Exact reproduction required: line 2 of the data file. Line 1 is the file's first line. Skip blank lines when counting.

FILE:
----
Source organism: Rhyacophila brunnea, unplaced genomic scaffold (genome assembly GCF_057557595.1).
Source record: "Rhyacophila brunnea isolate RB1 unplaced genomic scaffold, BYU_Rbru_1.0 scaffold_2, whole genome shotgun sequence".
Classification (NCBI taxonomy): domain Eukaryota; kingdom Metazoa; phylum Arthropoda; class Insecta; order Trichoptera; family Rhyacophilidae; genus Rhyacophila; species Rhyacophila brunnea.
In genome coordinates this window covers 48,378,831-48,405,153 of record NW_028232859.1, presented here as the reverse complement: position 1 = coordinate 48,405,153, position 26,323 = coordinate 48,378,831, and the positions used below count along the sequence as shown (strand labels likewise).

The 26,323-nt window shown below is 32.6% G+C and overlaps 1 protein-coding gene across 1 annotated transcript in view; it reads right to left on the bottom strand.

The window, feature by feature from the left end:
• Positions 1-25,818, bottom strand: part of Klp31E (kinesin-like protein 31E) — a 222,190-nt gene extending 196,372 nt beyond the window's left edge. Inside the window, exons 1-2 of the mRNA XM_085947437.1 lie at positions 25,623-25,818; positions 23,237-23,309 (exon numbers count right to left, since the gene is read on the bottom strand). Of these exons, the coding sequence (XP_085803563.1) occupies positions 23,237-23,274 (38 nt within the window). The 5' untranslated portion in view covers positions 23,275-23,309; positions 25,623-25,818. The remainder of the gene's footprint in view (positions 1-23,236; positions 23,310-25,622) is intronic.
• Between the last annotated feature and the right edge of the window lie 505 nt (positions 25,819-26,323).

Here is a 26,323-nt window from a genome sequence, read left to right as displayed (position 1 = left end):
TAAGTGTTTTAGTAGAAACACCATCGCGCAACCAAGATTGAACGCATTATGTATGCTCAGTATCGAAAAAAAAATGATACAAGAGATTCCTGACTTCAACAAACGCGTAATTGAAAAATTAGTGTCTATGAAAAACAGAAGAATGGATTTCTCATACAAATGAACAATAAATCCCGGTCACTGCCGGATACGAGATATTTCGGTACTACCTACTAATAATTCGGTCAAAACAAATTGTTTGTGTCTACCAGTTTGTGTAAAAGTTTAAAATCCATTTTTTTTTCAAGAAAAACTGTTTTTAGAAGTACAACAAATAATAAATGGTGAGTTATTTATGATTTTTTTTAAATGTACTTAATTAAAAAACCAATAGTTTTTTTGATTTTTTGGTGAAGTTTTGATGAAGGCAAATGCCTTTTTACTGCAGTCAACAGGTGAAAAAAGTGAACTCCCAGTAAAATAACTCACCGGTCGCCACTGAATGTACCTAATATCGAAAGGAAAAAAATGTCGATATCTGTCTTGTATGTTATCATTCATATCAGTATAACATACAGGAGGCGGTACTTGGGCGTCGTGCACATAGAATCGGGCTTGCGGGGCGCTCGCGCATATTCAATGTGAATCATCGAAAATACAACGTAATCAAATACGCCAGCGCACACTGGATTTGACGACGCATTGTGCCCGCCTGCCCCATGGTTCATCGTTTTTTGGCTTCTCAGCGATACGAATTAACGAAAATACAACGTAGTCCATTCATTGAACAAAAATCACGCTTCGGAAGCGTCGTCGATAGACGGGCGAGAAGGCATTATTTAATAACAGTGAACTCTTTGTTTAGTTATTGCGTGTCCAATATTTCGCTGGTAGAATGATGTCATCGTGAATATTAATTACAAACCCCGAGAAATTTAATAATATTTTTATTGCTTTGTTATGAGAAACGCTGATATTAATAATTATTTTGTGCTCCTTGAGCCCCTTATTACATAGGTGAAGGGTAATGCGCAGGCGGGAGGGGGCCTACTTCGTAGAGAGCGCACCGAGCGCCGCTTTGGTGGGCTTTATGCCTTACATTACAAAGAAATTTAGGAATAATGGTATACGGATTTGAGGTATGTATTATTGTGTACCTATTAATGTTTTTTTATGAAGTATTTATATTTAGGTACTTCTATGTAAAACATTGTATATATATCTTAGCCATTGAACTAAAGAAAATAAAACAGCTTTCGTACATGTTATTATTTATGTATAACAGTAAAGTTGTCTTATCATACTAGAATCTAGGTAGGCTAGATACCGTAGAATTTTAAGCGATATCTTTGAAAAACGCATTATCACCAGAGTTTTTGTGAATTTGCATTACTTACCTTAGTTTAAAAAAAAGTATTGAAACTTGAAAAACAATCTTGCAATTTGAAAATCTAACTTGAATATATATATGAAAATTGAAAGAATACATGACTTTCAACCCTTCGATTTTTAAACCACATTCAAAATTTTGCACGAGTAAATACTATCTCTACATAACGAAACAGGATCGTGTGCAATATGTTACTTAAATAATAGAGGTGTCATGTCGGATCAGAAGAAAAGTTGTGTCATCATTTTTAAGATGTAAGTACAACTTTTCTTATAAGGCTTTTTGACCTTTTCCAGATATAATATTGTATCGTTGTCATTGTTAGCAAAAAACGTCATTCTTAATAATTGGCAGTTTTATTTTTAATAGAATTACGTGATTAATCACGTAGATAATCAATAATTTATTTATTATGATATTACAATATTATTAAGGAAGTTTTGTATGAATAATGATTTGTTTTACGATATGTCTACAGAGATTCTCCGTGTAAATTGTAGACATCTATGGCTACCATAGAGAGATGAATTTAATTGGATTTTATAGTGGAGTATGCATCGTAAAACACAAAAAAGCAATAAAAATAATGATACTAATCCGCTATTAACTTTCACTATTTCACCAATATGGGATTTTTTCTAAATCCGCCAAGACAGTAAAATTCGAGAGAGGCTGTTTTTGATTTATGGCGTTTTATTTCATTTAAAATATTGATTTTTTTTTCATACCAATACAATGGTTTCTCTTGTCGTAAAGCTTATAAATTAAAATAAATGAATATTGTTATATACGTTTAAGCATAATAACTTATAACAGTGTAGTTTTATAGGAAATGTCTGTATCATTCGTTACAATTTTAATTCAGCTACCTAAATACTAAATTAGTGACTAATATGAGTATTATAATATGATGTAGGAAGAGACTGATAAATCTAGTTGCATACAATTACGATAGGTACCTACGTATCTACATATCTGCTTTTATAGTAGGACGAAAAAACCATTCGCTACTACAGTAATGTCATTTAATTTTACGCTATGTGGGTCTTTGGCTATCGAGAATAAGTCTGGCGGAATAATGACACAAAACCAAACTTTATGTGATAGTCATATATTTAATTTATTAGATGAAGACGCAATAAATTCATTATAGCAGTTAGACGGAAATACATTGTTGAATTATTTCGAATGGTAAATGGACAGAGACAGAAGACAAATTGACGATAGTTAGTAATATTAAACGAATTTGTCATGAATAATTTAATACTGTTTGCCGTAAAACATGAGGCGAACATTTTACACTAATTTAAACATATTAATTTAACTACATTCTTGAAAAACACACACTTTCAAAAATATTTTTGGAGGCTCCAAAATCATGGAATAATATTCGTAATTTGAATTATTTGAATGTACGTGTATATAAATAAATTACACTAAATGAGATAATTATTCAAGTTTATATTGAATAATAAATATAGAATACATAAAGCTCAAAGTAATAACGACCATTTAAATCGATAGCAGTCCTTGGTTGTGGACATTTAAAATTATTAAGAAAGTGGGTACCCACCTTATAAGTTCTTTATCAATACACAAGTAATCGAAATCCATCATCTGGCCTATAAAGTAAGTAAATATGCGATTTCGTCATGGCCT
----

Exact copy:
Source record: "Rhyacophila brunnea isolate RB1 unplaced genomic scaffold, BYU_Rbru_1.0 scaffold_2, whole genome shotgun sequence".